Publication Abstracts

Stramler 2006

Stramler, K.L., 2006: The Influence of Synoptic Atmospheric Motions on the Arctic Energy Budget. Ph.D. thesis. Columbia University.

While rendered plausible by observational evidence, the amplified Arctic response to a doubling of atmospheric carbon dioxide concentrations that is seen in global climate model (GCM) simulations is not yet defensible. As such, it is necessary to ascertain whether the Arctic sensitivity is an integral characteristic of the Arctic climate, or if it arises from errors in model formulation.

Thus, how the character of Arctic surface and atmosphere change as they respond to synoptic influxes of moisture and temperature is examined here, with the intent to document those hourly to diurnal energy exchange mechanisms that are essential for climate models to store energy in the appropriate climate constituents. This in hopes of enabling them to better represent locally occurring, short-term processes and ultimately assist in their representation of the longer time scale Arctic climate feedbacks.

Local processes at both an ice-covered Arctic Ocean site, SHEBA (Surface Heat Budget of the Arctic Ocean), and a tundra-covered coastal continental Arctic site, Point Barrow, are examined, in hopes of general applicability to Arctic regions having these surface types. The Point Barrow site affords an examination of interannual variability as the ARM (Atmospheric Radiation Measurement Program) NSA (North Slope of Alaska) Point Barrow installation has been operational since 1998.

How the variability of atmospheric temperature, water vapor, and clouds modifies the quantity of radiation received by the Arctic surfaces at these two sites has also been briefly examined, using the GISS (Goddard Institute for Space Studies) SCM (Single Column Model) radiation code. During the winter season, there are two distinct quasi-equilibrium states preferred by the SHEBA surface, sub-surface, and atmosphere: a clear state, with remarkably consistent properties throughout the vertical column, and a warmer and moister cloudy state, also having remarkably consistent properties. The cloudy state may be triggered during either the high or low phase of a baroclinic wave, whereas the clear state occurs only under anti-cyclonic conditions.

The same mechanisms driving the SHEBA winter surface, sub-surface, and atmosphere response to the influx of atmospheric temperature and moisture are utilized during the bulk of the spring season at SHEBA, when the constituent media increase temperature as consequence of synoptic influxes, but not pertinent for the summer season, when all processes over perennial sea ice are limited by the melting temperature and heat capacity of the surface.

Temperature and humidity characteristics of the SHEBA winter atmosphere appear to be a cold extreme for the NSA winter atmosphere, but one that is visited with less than 50% frequency over the 5-year period examined here. The surface flux and temperature characteristics at SHEBA are unique to SHEBA however, as the NSA surface temperatures tend to be higher, and the surface fluxes less distinct between cloudy and clear sky values. This difference between the radiation climatology of the two sites is explained by the directions and proximity from which synoptic scale weather systems approach the two Arctic sites.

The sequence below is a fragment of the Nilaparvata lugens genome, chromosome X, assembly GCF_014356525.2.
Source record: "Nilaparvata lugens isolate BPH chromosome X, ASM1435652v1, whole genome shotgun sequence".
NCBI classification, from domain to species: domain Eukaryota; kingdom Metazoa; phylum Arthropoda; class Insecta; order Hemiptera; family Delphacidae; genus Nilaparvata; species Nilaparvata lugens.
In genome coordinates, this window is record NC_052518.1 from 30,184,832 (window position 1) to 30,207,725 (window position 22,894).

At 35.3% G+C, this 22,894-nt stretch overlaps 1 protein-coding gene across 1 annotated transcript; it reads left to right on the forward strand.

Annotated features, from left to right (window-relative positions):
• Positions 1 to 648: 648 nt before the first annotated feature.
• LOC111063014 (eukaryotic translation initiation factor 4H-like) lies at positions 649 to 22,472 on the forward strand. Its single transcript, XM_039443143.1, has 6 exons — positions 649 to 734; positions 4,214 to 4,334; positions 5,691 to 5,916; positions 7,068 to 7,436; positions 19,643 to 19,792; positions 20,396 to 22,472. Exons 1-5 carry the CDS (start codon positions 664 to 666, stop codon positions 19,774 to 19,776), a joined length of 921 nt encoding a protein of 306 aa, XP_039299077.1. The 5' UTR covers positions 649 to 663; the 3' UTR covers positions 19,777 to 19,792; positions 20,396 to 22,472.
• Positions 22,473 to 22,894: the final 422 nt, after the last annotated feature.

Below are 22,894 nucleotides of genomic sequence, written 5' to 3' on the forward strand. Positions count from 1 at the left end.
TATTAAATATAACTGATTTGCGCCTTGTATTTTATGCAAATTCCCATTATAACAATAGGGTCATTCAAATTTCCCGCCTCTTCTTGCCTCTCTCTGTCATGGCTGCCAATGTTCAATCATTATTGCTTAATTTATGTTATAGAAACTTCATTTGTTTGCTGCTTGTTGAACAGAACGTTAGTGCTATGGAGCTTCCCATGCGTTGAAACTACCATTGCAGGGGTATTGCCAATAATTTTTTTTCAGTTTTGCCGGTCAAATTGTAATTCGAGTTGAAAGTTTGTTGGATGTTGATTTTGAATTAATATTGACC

The GISS SCM radiation code is found to require scaling of absorbing gases H2O and O3 by 0.5 in order to reproduce observed clear sky fluxes over the Arctic. Even given this adjustment, the SCM is able to reproduce from 60-80% of the observed clear sky winter LWD distributions at SHEBA and NSA, with approximately 5 W/m2 error. At both sites and on seasonal and interannual time scales, it is the variability of temperature that essentially determines clear sky LWD variations, whereas the variability of water vapor plays a much lesser role. The bimodal nature of the LWD distribution occurs because of the relative absence of clouds having optical depths between 0.75-4 units, and the opaque clouds which constitute the NetLW — 0 W/m2 mode must have optical depth near 4 units and be near the peak of the temperature inversion in order for the SCM to obtain the observed LWD.

In order for GCMs to accurately depict Arctic climate, representations of the following Arctic processes must be adequate on time scales of an hour (at which time scale the GCM radiation must be updated): the atmospheric inversion structure for the clear and cloudy sky NetLW modes, the vertical distribution of optical depth for the cloudy sky mode, gravitational settling of ice crystals, sub-surface temperature variations under all sky conditions, and the sub-surface energy storage during opaquely cloudy episodes. If capable of capturing these mechanisms of energy transfer, which are the mechanisms here demonstrated to be in use as the Arctic climate system is currently configured, and if capable of generating statistically plausible frequencies of baroclinic wave passage, GCMs should be able to reliably constrain the bounds of the Arctic temperature amplification.

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BibTeX Citation

  author={Stramler, K. L.},
  title={The Influence of Synoptic Atmospheric Motions on the Arctic Energy Budget},
  school={Columbia University},
  address={New York, N.Y.},

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RIS Citation

ID  - st01510r
AU  - Stramler, K. L.
PY  - 2006
BT  - The Influence of Synoptic Atmospheric Motions on the Arctic Energy Budget
PB  - Columbia University
CY  - New York, N.Y.
ER  -

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